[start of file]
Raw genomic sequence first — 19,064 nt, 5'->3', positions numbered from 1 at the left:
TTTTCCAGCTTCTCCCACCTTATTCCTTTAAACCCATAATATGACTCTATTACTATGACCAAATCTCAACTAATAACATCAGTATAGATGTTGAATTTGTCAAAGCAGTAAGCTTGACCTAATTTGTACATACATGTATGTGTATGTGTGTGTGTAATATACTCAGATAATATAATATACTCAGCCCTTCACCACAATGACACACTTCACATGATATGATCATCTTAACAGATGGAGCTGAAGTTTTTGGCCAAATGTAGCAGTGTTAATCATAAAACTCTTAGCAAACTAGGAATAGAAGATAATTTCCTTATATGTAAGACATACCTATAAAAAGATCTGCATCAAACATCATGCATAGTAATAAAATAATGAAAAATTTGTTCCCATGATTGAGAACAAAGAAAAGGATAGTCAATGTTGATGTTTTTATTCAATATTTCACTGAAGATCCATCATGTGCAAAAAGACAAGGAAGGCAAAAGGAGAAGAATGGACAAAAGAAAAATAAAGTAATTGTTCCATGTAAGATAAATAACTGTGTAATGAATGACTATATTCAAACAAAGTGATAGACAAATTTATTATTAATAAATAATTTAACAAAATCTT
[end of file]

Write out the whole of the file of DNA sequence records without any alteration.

Raw genomic sequence first — 19,064 nt, 5'->3', positions numbered from 1 at the left:
TTTTCCAGCTTCTCCCACCTTATTCCTTTAAACCCATAATATGACTCTATTACTATGACCAAATCTCAACTAATAACATCAGTATAGATGTTGAATTTGTCAAAGCAGTAAGCTTGACCTAATTTGTACATACATGTATGTGTATGTGTGTGTGTAATATACTCAGATAATATAATATACTCAGCCCTTCACCACAATGACACACTTCACATGATATGATCATCTTAACAGATGGAGCTGAAGTTTTTGGCCAAATGTAGCAGTGTTAATCATAAAACTCTTAGCAAACTAGGAATAGAAGATAATTTCCTTATATGTAAGACATACCTATAAAAAGATCTGCATCAAACATCATGCATAGTAATAAAATAATGAAAAATTTGTTCCCATGATTGAGAACAAAGAAAAGGATAGTCAATGTTGATGTTTTTATTCAATATTTCACTGAAGATCCATCATGTGCAAAAAGACAAGGAAGGCAAAAGGAGAAGAATGGACAAAAGAAAAATAAAGTAATTGTTCCATGTAAGATAAATAACTGTGTAATGAATGACTATATTCAAACAAAGTGATAGACAAATTTATTATTAATAAATAATTTAACAAAATCTT